In one of their last acts before going home to campaign, House Republicans have passed a bill that will increase the level of high-skill immigrants allowed to stay in the country. It would expand by 55,000 the visas granted to foreign graduates of US colleges and universities in what are known as the STEM disciplines: science, technology, engineering and math. This fits with a key part of Mitt Romney's immigration agenda, which he expressed in a roundtable on Univision last week. He said that any diploma to a foreign student for a high-skill field like this "should come with a green card."

Health Care Reform in California

By Diane Lefer

“The way the health care delivery system developed in this country has been a global scandal,” said Michael Hiltzik, author and Los Angeles Times columnist, as he concluded the community program he moderated August 22 on the effects of the Affordable Care Act.

Speaking at the National Council of Jewish Women Los Angeles, expert panelists acknowledged the obvious limitations of the act, which was found constitutional (for the most part) by the Supreme Court at the end of June. They also cited new benefits flowing from the legislation. But what became very clear was that there are steps we in California can take to make reform more meaningful even without action on the federal level.

From Tijuana, Ex-Dreamer Calls for Immigration Reform

By Jacqueline Guzmán-Garcia, Translated by Elena Shore

Photo: Nancy Landa at graduation

Nancy Landa was working in the public sector at a California organization that fateful September in 2009, when she was 29. She had graduated with honors in 2004 with a degree in business administration from California State University, Northridge (CSUN), and had a steady job. Everything seemed normal.

All of a sudden, at the Third Street entrance to Highway 710 N toward Long Beach, Landa was stopped by two immigration officials. They got out of a van and, without showing her any official documentation, told her she was under arrest.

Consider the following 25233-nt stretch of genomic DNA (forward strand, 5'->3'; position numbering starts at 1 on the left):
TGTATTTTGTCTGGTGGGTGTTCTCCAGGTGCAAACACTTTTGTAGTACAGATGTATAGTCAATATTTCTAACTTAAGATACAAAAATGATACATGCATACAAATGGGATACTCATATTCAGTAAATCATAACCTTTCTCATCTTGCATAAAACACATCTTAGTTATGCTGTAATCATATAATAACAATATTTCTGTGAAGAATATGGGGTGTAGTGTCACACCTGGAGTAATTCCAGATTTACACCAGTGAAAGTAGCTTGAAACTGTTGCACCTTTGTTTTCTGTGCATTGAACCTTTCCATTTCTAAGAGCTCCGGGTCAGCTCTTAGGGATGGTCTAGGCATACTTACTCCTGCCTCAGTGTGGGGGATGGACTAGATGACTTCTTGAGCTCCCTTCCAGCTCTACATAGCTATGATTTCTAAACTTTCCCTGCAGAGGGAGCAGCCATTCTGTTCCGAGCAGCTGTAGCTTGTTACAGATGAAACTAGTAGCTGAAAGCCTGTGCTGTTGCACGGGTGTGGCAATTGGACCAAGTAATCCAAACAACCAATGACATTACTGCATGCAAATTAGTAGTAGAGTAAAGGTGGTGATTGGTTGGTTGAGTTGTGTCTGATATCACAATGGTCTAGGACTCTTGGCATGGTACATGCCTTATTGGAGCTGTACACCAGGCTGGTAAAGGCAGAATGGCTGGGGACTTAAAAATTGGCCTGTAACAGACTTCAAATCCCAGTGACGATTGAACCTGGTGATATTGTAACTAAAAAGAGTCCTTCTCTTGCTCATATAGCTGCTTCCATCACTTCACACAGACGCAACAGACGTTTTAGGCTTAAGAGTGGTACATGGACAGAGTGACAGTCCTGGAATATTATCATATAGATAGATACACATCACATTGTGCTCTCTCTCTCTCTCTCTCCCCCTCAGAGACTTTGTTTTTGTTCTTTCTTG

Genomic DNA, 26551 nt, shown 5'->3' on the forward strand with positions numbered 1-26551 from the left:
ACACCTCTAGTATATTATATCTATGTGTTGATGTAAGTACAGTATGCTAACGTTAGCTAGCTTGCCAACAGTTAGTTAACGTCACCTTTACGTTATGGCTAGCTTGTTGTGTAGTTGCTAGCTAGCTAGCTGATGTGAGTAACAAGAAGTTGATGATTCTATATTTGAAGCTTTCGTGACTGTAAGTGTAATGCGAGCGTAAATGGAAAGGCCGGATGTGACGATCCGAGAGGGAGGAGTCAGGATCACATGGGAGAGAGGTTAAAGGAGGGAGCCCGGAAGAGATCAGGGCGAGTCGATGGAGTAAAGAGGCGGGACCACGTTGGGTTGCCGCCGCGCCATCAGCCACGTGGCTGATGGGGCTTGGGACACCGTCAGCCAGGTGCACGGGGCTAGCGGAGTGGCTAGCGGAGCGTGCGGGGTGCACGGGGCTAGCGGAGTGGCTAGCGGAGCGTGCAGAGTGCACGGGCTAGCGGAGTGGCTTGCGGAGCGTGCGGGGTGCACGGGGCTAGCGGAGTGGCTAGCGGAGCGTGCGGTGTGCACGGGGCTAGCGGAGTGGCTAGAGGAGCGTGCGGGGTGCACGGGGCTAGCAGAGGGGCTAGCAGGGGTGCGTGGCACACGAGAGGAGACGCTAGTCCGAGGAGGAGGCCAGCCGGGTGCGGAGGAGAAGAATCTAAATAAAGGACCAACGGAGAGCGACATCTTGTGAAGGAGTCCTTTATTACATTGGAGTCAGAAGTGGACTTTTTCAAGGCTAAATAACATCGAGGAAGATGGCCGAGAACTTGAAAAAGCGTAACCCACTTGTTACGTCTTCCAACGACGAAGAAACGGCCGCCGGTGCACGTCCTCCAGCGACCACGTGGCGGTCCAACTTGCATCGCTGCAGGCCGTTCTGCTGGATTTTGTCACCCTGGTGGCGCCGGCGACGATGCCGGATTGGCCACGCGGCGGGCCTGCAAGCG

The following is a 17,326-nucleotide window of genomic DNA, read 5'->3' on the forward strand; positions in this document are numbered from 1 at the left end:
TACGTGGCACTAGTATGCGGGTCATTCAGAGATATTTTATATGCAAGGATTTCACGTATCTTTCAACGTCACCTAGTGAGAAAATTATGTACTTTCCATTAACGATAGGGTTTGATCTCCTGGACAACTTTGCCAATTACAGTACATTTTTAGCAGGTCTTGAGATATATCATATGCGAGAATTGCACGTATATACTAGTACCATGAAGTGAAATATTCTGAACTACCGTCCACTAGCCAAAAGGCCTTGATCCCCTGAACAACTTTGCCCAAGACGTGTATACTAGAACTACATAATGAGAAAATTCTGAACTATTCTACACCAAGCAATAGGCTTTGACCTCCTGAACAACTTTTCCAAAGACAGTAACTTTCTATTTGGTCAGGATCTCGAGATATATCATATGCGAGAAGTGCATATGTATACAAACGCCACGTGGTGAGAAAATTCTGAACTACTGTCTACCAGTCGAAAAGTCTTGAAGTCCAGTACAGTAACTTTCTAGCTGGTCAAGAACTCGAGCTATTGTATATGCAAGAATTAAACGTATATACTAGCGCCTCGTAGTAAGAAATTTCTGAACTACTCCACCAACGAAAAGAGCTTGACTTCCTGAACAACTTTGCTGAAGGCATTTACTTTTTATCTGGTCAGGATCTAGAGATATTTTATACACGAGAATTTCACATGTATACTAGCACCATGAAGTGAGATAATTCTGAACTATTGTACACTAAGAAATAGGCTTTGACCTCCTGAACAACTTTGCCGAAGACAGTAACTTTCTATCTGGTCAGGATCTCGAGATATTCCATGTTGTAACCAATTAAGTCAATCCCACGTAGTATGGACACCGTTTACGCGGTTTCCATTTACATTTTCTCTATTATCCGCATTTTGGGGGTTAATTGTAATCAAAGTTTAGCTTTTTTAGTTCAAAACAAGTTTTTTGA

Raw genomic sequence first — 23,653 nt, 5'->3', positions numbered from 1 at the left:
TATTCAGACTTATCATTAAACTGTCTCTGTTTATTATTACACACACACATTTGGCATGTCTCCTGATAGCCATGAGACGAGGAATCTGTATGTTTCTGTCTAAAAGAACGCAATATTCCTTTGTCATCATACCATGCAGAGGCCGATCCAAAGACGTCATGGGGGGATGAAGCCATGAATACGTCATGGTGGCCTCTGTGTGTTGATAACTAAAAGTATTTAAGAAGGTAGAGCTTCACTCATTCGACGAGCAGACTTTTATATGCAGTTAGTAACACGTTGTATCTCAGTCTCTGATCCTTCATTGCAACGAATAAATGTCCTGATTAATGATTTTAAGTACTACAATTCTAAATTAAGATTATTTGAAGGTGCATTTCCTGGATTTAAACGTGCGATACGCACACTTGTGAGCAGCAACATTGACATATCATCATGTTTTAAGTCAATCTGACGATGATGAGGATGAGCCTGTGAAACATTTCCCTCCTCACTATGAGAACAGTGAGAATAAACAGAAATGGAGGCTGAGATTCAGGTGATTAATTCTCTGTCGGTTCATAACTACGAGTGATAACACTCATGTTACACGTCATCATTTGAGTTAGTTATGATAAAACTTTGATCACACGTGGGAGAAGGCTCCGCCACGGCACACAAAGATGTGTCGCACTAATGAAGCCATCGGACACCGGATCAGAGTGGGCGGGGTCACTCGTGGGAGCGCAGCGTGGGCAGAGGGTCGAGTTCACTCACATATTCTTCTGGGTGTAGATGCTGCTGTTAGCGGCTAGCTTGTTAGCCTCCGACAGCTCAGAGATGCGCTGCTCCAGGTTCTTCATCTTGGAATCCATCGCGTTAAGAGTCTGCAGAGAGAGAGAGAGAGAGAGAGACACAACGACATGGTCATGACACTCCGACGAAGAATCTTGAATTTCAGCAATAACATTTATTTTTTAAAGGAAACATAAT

“I’m dreaming -- it’s a nightmare,” Landa thought as she climbed in the vehicle with four other people, heading to a detention center in downtown Los Angeles.

GOP Obstruction's Latest Casualty: Paycheck Fairness For Women

By Radhika Raman
Campaign for America’s Future

Senate Republicans voted yesterday to block the Paycheck Fairness Act (S. 3220), yet another petty political move designed to stick it to the Democrats and eject President Obama from the White House.

Let’s be honest though - it isn’t some Democratic senator on the Hill who is going to feel the effects of this block. Not even Barack Obama himself will directly feel the effects of the Republican Party’s refusal to address important issues such as pay equity. It is ordinary working families who will be hit hardest by this latest example of Republicans turning a blind eye to issues that affect working Americans the most.

The Paycheck Fairness Act prohibits employers from retaliating against employees who discuss their salaries with their colleagues, closes loopholes in the Equal Pay Act, rewards employers who have fair and equitable pay practices, and helps small businesses adopt equal pay policies.

Don't Give Up The High Ground In The Tax Fairness Fight

By Isaiah J. Poole

The gauntlet has been thrown down in the tax fairness fight. House Majority Leader Eric Cantor announced this week that House Republicans will schedule a vote before the August recess on making the Bush tax cuts permanent for everyone, including the rich and super-rich.

The question now is will Democrats continue to give away the high ground in this fight before the battle even begins.

With members in their districts for the Memorial Day recess, it is a good time to tell your member of Congress, face to face if you can, "Stop cutting essential programs for the middle class and economically struggling to protect and even increase tax breaks for the wealthy. Everyone should pay their fair share of taxes. Let those who are doing good in America do right by America."